Dec 24, 2013 12:30 PM by Joe Bevans

Mormon tradition practical for all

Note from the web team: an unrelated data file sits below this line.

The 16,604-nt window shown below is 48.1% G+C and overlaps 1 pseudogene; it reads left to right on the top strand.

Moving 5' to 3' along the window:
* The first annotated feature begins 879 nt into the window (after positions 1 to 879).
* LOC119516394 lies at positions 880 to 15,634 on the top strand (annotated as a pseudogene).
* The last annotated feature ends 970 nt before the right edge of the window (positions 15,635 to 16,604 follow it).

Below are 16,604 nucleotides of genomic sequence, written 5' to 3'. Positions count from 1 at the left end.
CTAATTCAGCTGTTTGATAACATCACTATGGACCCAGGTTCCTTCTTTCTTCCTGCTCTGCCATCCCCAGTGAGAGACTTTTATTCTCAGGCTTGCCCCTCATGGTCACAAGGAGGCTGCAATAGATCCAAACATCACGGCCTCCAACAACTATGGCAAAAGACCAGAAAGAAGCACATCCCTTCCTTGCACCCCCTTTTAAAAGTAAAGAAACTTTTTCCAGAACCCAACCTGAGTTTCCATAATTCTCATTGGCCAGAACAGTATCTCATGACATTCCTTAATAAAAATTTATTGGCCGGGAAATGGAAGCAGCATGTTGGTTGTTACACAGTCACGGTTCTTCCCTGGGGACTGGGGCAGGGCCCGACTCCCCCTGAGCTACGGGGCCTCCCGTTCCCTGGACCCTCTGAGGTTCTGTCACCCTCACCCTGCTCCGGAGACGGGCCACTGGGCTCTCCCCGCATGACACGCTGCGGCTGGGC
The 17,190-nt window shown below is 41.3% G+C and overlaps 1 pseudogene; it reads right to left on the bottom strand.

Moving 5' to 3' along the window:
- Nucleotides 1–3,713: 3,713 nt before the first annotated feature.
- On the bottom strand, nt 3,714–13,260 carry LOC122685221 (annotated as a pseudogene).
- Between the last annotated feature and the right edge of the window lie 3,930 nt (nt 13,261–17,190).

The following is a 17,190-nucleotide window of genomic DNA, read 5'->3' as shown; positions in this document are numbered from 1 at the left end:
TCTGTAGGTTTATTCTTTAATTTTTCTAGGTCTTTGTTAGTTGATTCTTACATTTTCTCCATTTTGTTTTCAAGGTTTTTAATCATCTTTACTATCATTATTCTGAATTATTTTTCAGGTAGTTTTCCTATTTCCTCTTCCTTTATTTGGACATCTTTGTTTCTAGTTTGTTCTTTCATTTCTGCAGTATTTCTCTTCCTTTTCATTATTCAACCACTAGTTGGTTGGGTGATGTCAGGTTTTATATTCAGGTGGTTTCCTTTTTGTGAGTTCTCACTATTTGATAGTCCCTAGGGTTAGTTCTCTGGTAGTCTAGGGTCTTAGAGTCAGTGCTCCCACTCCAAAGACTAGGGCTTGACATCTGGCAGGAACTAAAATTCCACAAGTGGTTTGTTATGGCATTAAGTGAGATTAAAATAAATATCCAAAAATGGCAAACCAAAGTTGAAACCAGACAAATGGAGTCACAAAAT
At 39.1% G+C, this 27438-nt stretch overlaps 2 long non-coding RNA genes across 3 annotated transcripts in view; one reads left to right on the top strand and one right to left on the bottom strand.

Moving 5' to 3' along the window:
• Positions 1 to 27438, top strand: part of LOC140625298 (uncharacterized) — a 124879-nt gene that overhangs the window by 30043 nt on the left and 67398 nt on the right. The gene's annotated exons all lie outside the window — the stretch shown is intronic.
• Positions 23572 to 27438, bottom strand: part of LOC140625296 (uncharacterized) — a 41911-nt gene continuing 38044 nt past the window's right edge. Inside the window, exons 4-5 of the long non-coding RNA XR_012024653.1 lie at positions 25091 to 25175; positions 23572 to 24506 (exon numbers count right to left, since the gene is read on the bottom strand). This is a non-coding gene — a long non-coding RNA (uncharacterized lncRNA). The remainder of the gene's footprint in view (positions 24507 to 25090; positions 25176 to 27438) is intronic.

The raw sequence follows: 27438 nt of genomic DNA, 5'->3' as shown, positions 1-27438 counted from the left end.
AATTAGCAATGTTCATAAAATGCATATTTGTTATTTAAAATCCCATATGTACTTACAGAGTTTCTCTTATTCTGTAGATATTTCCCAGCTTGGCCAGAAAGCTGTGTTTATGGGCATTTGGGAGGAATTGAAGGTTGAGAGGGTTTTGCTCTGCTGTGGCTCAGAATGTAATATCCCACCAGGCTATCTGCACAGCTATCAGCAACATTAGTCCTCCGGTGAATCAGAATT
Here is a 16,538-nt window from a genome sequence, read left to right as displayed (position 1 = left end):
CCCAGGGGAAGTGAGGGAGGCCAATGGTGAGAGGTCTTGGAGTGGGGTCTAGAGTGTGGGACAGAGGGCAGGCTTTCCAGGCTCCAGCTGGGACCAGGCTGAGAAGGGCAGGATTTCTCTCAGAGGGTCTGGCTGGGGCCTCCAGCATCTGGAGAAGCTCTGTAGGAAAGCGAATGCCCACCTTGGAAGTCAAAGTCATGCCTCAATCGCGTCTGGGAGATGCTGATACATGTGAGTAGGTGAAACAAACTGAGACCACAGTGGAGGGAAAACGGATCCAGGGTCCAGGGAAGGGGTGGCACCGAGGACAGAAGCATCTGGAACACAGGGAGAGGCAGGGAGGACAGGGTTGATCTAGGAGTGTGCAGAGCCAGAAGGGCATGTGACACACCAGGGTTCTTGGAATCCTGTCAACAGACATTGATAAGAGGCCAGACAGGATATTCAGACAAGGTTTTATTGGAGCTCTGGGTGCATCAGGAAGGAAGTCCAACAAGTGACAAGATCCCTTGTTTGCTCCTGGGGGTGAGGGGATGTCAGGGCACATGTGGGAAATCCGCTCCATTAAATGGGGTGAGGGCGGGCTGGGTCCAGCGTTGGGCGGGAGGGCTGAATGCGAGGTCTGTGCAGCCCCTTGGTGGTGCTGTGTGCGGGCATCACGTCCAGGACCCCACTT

SALT LAKE CITY (AP) - Storing away food and water in case of disaster, job loss or something worse is part of the teachings of The Church of Jesus Christ of Latter-day Saints, but non-Mormons also are increasingly buying survival kits of packaged foods. Matthew Bowman, assistant professor of religion at Hampden-Sydney College in Virginia, says the Mormon emphasis on self-reliance dates back to the mid-1800s when food storage began as a pragmatic way to ensure survival as church members trekked across the country to Salt Lake City. Bowman says by the mid-1900s, church leaders worried about nuclear war and encouraged members to have a two-year supply of food. In the last two decades, the focus on food storage has shifted back to practicality. Rick Foster, manager of North America Humanitarian Services with the LDS church, says storing away food is now "about helping all of us individually to get through these bumps that occur in our lives." He says if Mormons are prepared, they can help themselves and others in times of need.


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